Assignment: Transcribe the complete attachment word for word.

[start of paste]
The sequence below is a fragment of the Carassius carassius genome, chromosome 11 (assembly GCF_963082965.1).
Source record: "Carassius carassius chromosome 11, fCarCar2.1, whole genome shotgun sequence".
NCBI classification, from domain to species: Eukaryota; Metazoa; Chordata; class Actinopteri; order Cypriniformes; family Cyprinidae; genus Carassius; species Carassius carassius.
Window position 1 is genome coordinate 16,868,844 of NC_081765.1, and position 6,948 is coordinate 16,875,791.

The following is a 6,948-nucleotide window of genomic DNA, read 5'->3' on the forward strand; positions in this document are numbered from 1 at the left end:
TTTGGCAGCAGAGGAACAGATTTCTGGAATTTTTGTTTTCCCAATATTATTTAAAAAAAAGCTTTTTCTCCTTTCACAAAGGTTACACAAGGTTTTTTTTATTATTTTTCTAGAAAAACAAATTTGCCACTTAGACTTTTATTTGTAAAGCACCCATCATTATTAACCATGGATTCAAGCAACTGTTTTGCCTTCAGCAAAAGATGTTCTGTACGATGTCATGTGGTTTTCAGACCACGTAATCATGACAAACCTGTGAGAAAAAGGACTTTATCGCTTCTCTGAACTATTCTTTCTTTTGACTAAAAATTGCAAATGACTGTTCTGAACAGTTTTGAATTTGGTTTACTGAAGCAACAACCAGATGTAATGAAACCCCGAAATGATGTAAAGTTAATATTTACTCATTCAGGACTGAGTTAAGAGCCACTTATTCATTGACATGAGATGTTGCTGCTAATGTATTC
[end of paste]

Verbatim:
The sequence below is a fragment of the Carassius carassius genome, chromosome 11 (assembly GCF_963082965.1).
Source record: "Carassius carassius chromosome 11, fCarCar2.1, whole genome shotgun sequence".
NCBI classification, from domain to species: Eukaryota; Metazoa; Chordata; class Actinopteri; order Cypriniformes; family Cyprinidae; genus Carassius; species Carassius carassius.
Window position 1 is genome coordinate 16,868,844 of NC_081765.1, and position 6,948 is coordinate 16,875,791.

The following is a 6,948-nucleotide window of genomic DNA, read 5'->3' on the forward strand; positions in this document are numbered from 1 at the left end:
TTTGGCAGCAGAGGAACAGATTTCTGGAATTTTTGTTTTCCCAATATTATTTAAAAAAAAGCTTTTTCTCCTTTCACAAAGGTTACACAAGGTTTTTTTTATTATTTTTCTAGAAAAACAAATTTGCCACTTAGACTTTTATTTGTAAAGCACCCATCATTATTAACCATGGATTCAAGCAACTGTTTTGCCTTCAGCAAAAGATGTTCTGTACGATGTCATGTGGTTTTCAGACCACGTAATCATGACAAACCTGTGAGAAAAAGGACTTTATCGCTTCTCTGAACTATTCTTTCTTTTGACTAAAAATTGCAAATGACTGTTCTGAACAGTTTTGAATTTGGTTTACTGAAGCAACAACCAGATGTAATGAAACCCCGAAATGATGTAAAGTTAATATTTACTCATTCAGGACTGAGTTAAGAGCCACTTATTCATTGACATGAGATGTTGCTGCTAATGTATTC